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Gay Rights

A scene from Huntington's Pride Parade. Photo by Victoria Espinoza.

By Victoria Espinoza

Today I woke up with a stronger determination than ever to be an ally. An ally to the LGBTQ community, to the Black Lives Matter community, to the Muslim community, the Hispanic community and every other community that woke up this morning feeling scared of the future.

I had gay friends and relatives reach out to me last night as the results were becoming clearer, wondering if they’ll still be able to get married, to adopt children, to feel equal. They need to know they still have support behind them.

As much as those fears made me want to cry and shut down, the feeling of making sure they knew I was on their side and ready to fight for them was stronger.

But then came the embarrassment.

It is unacceptable to me that it took Donald Trump becoming president to feel this strongly about being the loudest ally I can for these communities. It took this dark of a cloud for me to see the light and promise to support like I never have before.

Voting against him clearly was not enough. Crying out and insulting the people who did vote for him isn’t either.

America has been called the great experiment. My God, does that feel accurate today more than ever. We need to keep this experiment moving in the right direction with inclusiveness. This is our country; we do not stop calling ourselves American because we disagree with our new leader.

That’s when we lose.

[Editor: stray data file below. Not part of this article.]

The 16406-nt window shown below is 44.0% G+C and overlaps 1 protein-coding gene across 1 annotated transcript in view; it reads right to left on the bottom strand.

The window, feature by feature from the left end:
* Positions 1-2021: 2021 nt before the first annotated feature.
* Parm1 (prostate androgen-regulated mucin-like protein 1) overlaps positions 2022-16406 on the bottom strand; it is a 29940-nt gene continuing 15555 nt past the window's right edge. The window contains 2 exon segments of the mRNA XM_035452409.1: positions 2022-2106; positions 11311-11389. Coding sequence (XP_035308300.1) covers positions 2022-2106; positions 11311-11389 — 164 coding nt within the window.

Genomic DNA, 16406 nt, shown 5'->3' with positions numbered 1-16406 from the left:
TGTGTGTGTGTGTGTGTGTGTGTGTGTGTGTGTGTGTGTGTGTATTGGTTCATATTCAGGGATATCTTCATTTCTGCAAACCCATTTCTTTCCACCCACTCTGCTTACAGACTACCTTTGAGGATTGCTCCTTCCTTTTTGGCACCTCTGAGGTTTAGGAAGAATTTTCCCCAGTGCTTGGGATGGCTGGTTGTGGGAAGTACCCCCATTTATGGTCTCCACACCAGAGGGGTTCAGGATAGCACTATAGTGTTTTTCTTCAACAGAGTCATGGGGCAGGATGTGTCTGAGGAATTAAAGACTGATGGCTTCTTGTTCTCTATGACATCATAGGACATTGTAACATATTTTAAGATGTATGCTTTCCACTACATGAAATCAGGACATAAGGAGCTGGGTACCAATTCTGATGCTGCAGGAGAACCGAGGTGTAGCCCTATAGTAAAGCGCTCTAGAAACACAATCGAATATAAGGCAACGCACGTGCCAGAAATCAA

Those, like me, who feel despair after last night’s results can still win. Not can — we must. It has never been more crucial to stand up for those who have felt oppressed during this election cycle. If we don’t lend our voice to those who feel voiceless, then we are truly going backwards in this country.

Every American has the right to choose their presidential candidate. Almost every point of view is understandable from a certain angle, once you put yourself in someone else’s shoes.

Now put yourself in the shoes of the communities today who are terrified of a Trump administration. They are just as American as those who voted for him. They voted differently, but they accept the results and the new leader of this country.

And the rest of the country damn well better do the same for them, as an American.

With liberty and justice for all — not just pretty words, but a founding principle.

Victoria Espinoza is the editor of the Times of Huntington, Northport & East Northport and the Times of Smithtown.

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Paul Garske addresses the Rocky Point Board of Education about the accommodations for transgender students. Photo by Giselle Barkley

After dealing with the outcome of the defeated $20.4 million maintenance bond vote, the Rocky Point Board of Education is faced with another issue to tackle — accommodating transgender or gender-nonconforming students, particularly when it comes to bathrooms and locker rooms.

Although the board tabled the issue during its Oct. 26 meeting, that didn’t stop parents from voicing their concerns. The issue, to parents, is not that these students use the bathrooms or locker rooms they identify with, it’s the fact that these students have not made the full transition to the sex they identify with.